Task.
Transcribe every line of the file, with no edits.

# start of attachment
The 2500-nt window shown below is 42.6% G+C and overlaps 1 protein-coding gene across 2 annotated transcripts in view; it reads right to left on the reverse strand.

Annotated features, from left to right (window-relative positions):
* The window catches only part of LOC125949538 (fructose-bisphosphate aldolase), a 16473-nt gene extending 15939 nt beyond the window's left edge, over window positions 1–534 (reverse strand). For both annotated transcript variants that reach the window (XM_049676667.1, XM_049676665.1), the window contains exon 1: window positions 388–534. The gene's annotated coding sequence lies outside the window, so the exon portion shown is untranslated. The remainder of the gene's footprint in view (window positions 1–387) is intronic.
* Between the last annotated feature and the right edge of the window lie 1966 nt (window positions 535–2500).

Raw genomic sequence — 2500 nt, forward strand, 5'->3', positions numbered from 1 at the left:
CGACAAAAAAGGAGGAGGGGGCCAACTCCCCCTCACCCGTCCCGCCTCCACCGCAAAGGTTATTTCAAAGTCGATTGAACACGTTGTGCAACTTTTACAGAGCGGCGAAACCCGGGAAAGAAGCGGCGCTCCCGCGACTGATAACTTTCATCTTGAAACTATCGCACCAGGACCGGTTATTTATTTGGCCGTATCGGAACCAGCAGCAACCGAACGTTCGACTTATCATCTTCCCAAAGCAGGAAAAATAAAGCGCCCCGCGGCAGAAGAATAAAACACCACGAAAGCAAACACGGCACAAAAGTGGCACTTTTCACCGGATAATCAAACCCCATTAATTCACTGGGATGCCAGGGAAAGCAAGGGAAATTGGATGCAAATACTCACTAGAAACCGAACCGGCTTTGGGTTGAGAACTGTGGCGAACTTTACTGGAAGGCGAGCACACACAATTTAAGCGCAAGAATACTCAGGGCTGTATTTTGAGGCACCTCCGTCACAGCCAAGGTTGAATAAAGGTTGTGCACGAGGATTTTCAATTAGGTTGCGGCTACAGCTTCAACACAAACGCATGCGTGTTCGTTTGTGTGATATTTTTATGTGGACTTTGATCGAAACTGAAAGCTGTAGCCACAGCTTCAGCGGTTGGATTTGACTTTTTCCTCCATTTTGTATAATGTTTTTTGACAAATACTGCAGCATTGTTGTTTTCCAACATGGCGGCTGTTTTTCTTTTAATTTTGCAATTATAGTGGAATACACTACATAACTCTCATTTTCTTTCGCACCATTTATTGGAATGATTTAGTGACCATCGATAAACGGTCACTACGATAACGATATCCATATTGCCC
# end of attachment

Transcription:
The 2500-nt window shown below is 42.6% G+C and overlaps 1 protein-coding gene across 2 annotated transcripts in view; it reads right to left on the reverse strand.

Annotated features, from left to right (window-relative positions):
* The window catches only part of LOC125949538 (fructose-bisphosphate aldolase), a 16473-nt gene extending 15939 nt beyond the window's left edge, over window positions 1–534 (reverse strand). For both annotated transcript variants that reach the window (XM_049676667.1, XM_049676665.1), the window contains exon 1: window positions 388–534. The gene's annotated coding sequence lies outside the window, so the exon portion shown is untranslated. The remainder of the gene's footprint in view (window positions 1–387) is intronic.
* Between the last annotated feature and the right edge of the window lie 1966 nt (window positions 535–2500).

Raw genomic sequence — 2500 nt, forward strand, 5'->3', positions numbered from 1 at the left:
CGACAAAAAAGGAGGAGGGGGCCAACTCCCCCTCACCCGTCCCGCCTCCACCGCAAAGGTTATTTCAAAGTCGATTGAACACGTTGTGCAACTTTTACAGAGCGGCGAAACCCGGGAAAGAAGCGGCGCTCCCGCGACTGATAACTTTCATCTTGAAACTATCGCACCAGGACCGGTTATTTATTTGGCCGTATCGGAACCAGCAGCAACCGAACGTTCGACTTATCATCTTCCCAAAGCAGGAAAAATAAAGCGCCCCGCGGCAGAAGAATAAAACACCACGAAAGCAAACACGGCACAAAAGTGGCACTTTTCACCGGATAATCAAACCCCATTAATTCACTGGGATGCCAGGGAAAGCAAGGGAAATTGGATGCAAATACTCACTAGAAACCGAACCGGCTTTGGGTTGAGAACTGTGGCGAACTTTACTGGAAGGCGAGCACACACAATTTAAGCGCAAGAATACTCAGGGCTGTATTTTGAGGCACCTCCGTCACAGCCAAGGTTGAATAAAGGTTGTGCACGAGGATTTTCAATTAGGTTGCGGCTACAGCTTCAACACAAACGCATGCGTGTTCGTTTGTGTGATATTTTTATGTGGACTTTGATCGAAACTGAAAGCTGTAGCCACAGCTTCAGCGGTTGGATTTGACTTTTTCCTCCATTTTGTATAATGTTTTTTGACAAATACTGCAGCATTGTTGTTTTCCAACATGGCGGCTGTTTTTCTTTTAATTTTGCAATTATAGTGGAATACACTACATAACTCTCATTTTCTTTCGCACCATTTATTGGAATGATTTAGTGACCATCGATAAACGGTCACTACGATAACGATATCCATATTGCCC